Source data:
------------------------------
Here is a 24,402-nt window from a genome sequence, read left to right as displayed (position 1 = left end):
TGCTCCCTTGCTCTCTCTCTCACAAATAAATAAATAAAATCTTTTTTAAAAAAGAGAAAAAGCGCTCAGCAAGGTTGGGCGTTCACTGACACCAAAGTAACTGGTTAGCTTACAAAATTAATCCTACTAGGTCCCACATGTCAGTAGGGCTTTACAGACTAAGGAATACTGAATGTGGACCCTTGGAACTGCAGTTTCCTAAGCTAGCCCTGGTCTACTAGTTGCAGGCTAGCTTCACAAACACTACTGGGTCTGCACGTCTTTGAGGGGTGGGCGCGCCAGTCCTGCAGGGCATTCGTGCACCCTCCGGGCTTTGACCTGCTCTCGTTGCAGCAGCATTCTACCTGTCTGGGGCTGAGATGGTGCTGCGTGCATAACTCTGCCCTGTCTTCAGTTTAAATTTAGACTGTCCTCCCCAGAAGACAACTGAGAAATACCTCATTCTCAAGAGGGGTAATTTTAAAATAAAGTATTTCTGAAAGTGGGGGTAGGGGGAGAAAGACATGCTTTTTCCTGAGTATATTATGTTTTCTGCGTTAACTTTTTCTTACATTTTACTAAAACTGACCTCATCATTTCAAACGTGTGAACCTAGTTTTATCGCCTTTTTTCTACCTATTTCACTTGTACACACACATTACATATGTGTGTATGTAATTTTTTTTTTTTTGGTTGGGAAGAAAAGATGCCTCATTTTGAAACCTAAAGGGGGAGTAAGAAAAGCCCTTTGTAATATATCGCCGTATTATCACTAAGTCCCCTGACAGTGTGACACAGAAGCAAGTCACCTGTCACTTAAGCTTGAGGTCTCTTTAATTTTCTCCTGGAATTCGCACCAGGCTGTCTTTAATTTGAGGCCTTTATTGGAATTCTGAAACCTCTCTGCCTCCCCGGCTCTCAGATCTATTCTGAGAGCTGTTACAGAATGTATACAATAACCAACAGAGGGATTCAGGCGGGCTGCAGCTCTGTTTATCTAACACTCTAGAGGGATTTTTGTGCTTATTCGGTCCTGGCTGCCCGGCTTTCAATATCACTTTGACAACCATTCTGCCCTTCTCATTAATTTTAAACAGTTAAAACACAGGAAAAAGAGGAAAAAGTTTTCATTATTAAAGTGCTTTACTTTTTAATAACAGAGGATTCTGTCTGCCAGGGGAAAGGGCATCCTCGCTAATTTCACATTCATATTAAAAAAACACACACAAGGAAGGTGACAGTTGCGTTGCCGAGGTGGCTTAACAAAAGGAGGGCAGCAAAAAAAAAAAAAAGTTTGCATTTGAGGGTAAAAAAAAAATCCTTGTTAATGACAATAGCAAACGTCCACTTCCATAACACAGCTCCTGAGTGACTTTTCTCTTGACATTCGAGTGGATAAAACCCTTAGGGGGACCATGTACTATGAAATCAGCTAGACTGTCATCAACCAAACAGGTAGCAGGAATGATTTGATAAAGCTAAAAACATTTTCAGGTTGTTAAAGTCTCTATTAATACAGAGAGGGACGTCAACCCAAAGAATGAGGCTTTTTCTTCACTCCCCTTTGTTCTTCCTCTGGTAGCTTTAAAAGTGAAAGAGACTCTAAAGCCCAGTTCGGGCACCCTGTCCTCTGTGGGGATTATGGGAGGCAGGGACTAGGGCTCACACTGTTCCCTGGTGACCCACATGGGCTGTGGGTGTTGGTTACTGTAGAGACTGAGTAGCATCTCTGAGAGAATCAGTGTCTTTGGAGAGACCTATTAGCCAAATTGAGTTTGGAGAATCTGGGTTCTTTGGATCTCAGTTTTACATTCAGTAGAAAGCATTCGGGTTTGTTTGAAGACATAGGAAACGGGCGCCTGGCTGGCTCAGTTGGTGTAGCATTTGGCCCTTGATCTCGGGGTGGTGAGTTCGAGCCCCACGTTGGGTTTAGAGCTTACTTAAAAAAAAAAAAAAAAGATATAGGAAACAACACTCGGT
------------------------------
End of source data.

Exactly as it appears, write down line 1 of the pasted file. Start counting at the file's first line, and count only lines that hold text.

Here is a 24,402-nt window from a genome sequence, read left to right as displayed (position 1 = left end):